Problems clearing your head at night can also stem from your daytime habits. The more overstimulated your brain becomes during the day, the harder it can be to slow down and unwind at night. Maybe, like many of us, you’re constantly interrupting tasks during the day to check your phone, email, or social media. Then when it comes to getting to sleep at night, your brain is so accustomed to seeking fresh stimulation, it becomes difficult to unwind. Help yourself by setting aside specific times during the day for checking your phone and social media and, as much as possible, try to focus on one task at a time. You’ll be better able to calm your mind at bedtime.

Tip 6: Improve your sleep environment

A peaceful bedtime routine sends a powerful signal to your brain that it’s time to wind down and let go of the day’s stresses. Sometimes even small changes to your environment can make a big difference to your quality of sleep.
Keep your room dark, cool, and quiet Keep noise low. If you can’t avoid or eliminate noise from neighbors, traffic, or other people in your household, try masking it with a fan or sound machine. Earplugs may also help.
Make sure your bed is comfortable. Your bed covers should leave you enough room to stretch and turn comfortably without becoming tangled. If you often wake up with a sore back or an aching neck, you may need to experiment with different levels of mattress firmness, foam toppers, and pillows that provide more or less support.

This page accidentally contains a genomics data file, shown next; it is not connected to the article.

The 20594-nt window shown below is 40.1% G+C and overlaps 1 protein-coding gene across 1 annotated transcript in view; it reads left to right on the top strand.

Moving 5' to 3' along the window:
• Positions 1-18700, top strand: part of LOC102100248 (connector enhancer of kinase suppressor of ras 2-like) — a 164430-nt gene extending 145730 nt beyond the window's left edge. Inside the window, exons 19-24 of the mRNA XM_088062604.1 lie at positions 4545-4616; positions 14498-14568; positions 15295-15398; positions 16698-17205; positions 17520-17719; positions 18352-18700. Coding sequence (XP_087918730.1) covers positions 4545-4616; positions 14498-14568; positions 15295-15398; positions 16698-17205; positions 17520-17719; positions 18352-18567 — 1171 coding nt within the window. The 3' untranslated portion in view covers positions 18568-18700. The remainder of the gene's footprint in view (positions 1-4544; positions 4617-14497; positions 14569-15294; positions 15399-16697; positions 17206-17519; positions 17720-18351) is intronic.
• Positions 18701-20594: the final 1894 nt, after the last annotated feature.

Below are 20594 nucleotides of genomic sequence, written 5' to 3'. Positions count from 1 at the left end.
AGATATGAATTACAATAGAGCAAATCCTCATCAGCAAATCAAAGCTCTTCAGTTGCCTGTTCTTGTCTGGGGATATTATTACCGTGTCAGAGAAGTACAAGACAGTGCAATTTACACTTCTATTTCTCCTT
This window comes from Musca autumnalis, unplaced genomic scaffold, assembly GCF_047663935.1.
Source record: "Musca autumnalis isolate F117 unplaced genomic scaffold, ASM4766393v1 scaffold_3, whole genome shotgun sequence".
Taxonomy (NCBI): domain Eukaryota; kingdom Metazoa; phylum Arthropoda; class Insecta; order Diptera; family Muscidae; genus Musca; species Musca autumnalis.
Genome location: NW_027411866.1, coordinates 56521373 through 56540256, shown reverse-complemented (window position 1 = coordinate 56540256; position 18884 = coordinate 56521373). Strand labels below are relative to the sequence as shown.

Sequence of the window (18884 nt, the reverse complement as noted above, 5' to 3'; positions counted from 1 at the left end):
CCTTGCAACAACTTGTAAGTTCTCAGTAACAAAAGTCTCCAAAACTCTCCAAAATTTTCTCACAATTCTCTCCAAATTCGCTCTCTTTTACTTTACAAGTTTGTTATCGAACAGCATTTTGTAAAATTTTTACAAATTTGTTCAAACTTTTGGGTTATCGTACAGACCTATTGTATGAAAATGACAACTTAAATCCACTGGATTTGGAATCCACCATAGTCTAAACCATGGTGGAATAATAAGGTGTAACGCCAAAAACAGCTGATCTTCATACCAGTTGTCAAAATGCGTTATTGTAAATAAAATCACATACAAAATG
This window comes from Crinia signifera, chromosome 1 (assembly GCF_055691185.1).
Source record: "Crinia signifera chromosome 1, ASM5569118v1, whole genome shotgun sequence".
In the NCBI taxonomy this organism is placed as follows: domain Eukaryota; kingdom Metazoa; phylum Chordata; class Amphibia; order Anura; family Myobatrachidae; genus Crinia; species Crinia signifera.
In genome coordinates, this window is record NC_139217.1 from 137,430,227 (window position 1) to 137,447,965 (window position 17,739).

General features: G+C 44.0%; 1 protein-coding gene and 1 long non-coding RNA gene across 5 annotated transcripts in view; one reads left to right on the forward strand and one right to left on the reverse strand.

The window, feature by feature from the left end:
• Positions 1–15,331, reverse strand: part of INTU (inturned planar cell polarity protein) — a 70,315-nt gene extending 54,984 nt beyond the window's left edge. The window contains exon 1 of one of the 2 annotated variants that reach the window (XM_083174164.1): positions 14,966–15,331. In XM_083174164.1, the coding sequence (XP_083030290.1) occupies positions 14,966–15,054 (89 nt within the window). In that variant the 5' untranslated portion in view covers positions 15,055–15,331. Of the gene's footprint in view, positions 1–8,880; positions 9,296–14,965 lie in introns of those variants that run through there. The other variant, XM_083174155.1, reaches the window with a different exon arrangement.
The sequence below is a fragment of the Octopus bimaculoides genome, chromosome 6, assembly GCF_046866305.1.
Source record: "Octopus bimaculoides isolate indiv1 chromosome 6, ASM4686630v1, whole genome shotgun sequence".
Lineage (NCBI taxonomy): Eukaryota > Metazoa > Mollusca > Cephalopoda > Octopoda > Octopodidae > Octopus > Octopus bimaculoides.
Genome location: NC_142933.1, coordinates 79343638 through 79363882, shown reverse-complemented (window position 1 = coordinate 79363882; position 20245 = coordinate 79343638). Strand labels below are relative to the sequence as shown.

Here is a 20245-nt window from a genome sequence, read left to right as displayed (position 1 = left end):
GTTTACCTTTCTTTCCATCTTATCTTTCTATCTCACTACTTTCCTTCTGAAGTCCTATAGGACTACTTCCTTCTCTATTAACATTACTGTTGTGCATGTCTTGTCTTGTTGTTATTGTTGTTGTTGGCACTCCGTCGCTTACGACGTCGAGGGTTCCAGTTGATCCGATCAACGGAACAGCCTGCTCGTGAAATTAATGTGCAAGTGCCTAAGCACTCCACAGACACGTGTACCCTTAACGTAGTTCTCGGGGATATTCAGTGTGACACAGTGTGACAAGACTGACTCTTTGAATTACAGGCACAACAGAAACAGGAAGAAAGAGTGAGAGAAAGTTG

Reserve your bed for sleeping and….🍆 By not working, watching TV, or using your phone, tablet, or computer in bed, your brain will associate the bedroom with just sleep and…🍆  which makes it easier to wind down at night.
To FINISH, sleep is pretty damn important for overall health, so ensure you're getting a sufficient amount, along with adequate quality- is imperative. Don't go looking for the latest and greatest nutrition/training strategies, or progression models, if you're neglecting the most foundational thing like proper sleep.

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1 comment

  • What a great article and so detailed. I enjoyed reading it. It is very informative how important snooze 😴 is. Very well done sir.

    Robert Patzner on